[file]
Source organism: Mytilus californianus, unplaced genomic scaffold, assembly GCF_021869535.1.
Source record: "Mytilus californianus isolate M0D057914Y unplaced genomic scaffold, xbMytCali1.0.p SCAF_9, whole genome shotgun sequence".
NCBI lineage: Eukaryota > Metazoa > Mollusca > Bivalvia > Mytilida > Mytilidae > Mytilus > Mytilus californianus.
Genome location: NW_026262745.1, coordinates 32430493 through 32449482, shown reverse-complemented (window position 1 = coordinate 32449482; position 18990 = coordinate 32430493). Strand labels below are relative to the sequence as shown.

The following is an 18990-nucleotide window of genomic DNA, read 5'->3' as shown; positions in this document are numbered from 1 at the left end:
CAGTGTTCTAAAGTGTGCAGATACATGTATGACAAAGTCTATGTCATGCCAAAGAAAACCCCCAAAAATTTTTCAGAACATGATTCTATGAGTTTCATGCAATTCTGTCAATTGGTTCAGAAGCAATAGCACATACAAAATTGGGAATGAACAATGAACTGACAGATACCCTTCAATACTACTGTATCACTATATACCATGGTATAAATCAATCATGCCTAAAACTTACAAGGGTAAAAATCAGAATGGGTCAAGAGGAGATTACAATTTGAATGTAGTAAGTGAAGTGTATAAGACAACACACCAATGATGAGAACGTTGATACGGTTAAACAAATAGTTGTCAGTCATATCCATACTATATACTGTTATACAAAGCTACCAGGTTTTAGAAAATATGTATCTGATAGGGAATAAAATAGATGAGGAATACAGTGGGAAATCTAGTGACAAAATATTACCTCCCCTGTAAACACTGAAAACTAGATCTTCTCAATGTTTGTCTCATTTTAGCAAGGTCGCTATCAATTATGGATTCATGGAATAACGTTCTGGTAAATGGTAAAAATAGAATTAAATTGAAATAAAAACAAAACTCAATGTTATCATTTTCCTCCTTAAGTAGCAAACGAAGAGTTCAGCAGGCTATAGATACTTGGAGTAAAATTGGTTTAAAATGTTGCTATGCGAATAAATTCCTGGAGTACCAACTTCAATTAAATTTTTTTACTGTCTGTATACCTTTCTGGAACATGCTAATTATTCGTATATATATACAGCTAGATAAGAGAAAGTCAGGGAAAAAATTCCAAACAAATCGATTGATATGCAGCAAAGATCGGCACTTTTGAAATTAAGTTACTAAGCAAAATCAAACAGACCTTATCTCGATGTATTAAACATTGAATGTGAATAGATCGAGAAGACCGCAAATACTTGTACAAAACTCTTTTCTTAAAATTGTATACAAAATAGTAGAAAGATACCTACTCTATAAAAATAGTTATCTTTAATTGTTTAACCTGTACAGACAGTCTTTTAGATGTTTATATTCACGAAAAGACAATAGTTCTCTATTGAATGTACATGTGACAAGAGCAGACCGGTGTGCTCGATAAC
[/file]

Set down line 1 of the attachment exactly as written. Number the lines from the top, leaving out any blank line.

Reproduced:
Source organism: Mytilus californianus, unplaced genomic scaffold, assembly GCF_021869535.1.